1. What lexical meanings of a word can you name? Which of them, in most cases, is the most important one?

2. What SDs are based on the use of the logical (denotational) meaning of a word?

3. What is a contextual meaning? How is it used in a SD?

4. What is the difference between the original and the hackneyed SDs?

5. What is a metaphor? What are its semantic, morphological, syntactical, structural, functional peculiarities?

6. What is a metonymy? Give a detailed description of the device.

7. What is included into the group of SDs known as "play on words"? Which ones of them are the most frequently used? What levels of language hierarchy are involved into their formation?

8. Describe the difference between pun and zeugma, zeugma and a semantically false chain, semantically false chain and nonsense of non-sequence.

9. What meanings of a word participate in the violation of a phraseological unit?

10. What is the basic effect achieved by the play on words?

11. Find examples of each of the discussed stylistic devices in your home reading.

12. Try and find peculiarities in the individual use of various SDs by different authors known to you from your courses of literature, interpretation of the text, home reading.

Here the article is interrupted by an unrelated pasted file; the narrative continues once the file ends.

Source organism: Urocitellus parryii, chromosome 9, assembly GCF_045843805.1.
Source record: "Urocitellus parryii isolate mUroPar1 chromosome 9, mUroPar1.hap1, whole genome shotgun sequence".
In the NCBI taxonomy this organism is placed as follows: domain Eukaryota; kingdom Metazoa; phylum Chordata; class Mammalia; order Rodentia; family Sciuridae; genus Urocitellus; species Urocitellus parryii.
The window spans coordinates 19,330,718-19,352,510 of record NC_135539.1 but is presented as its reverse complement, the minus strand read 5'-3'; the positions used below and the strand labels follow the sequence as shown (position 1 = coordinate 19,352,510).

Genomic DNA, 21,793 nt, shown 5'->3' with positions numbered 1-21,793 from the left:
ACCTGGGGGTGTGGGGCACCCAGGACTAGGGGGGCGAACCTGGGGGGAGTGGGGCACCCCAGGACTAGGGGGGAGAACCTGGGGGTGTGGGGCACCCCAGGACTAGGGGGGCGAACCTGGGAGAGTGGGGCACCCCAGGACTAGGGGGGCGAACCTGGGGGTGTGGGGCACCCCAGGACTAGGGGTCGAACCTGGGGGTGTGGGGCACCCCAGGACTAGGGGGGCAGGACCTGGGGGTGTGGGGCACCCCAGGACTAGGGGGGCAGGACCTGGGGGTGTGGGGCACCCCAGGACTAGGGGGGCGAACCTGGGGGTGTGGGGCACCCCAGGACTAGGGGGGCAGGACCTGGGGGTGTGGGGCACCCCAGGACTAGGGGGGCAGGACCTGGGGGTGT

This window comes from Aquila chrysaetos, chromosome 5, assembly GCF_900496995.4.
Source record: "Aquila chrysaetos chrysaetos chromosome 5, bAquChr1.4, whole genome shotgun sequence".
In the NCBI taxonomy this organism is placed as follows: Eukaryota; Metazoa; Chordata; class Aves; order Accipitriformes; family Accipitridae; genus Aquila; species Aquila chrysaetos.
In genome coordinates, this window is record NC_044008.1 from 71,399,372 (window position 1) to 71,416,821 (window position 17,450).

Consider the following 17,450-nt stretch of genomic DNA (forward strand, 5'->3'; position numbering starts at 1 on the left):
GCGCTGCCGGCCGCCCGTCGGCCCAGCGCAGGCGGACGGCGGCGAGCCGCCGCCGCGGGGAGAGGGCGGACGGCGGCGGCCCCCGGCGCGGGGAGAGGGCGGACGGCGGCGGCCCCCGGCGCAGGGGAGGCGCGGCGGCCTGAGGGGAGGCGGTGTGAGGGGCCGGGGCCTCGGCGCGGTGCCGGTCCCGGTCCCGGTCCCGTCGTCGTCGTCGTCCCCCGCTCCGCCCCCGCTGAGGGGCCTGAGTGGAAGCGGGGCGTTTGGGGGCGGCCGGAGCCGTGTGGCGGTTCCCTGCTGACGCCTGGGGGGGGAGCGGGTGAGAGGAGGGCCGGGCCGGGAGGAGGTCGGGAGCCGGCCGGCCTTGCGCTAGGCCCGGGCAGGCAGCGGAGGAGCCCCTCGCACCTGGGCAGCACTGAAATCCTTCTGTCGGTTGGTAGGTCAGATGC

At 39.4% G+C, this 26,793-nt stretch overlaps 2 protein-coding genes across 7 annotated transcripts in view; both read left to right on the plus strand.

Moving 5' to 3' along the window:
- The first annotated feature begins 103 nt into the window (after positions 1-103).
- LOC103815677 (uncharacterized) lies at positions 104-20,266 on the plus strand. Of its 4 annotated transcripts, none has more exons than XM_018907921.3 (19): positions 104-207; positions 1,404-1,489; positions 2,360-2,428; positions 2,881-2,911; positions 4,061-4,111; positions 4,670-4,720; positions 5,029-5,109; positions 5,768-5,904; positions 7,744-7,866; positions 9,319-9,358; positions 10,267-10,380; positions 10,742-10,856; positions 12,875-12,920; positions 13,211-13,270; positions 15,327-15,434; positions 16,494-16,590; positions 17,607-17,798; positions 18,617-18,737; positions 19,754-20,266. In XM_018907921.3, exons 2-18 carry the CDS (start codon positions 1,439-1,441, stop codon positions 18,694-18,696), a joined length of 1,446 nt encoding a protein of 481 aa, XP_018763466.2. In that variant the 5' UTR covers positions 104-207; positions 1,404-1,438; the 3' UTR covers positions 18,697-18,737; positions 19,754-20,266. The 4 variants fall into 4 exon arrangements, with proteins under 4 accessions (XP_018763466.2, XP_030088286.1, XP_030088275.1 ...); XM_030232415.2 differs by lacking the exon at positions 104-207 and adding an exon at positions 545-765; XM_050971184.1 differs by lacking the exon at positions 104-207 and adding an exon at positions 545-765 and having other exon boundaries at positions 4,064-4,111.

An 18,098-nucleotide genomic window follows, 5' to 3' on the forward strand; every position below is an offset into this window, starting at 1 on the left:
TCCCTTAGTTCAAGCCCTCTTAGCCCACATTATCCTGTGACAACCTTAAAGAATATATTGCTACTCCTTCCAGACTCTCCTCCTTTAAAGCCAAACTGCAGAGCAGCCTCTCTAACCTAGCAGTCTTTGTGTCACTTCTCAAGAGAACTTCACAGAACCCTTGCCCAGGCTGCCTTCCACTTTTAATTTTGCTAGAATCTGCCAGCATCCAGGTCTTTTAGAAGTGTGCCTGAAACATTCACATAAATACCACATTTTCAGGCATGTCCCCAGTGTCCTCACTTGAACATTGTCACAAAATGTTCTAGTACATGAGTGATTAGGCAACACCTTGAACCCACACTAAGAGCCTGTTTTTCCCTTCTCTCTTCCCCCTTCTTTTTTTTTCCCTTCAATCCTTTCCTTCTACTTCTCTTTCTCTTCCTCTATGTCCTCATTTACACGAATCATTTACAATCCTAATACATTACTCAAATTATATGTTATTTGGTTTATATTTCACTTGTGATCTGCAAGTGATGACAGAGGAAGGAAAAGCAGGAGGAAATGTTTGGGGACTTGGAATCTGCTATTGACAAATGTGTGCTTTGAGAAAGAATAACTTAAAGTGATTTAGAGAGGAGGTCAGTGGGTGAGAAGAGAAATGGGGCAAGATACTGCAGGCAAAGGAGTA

In all previously discussed lexical SDs we dealt with various transformations of the logical (denotational) meaning of words, which participated in the creation of metaphors, metonymies, puns, zeugmas, etc. Each of the SDs added expressiveness and originality to the nomination of the object. Evaluation of the named concept was often present too, but it was an optional characteristic, not inherent in any of these SDs. Their subjectivity relies on the new and fresh look at the object mentioned, which shows the latter from a new and unexpected side. In irony, which is our next item of consideration, subjectivity lies in the evaluation of the phenomenon named. The essence of this SD consists in the foregrounding not of the logical but of the evaluative meaning. The context is arranged so that the qualifying word in irony reverses the direction of the evaluation, and the word positively charged is understood as a negative qualification and (much-much rarer) vice versa. Irony thus is a stylistic device in which the contextual evaluative meaning of a word is directly opposite to its dictionary meaning, So, like all other SDs, irony does not exist outside the context, which varies from the minimal - a word combination, as in J. Steinbeck's "She turned with the sweet smile of an alligator," - to the context of a whole book, as in Ch: Dickens, where one of the remarks of Mr. Micawber, known for his complex, highly bookish and elaborate style of speaking about the most trivial things, is introduced by the author's words "... Mr. Micawber said in his usual plain manner".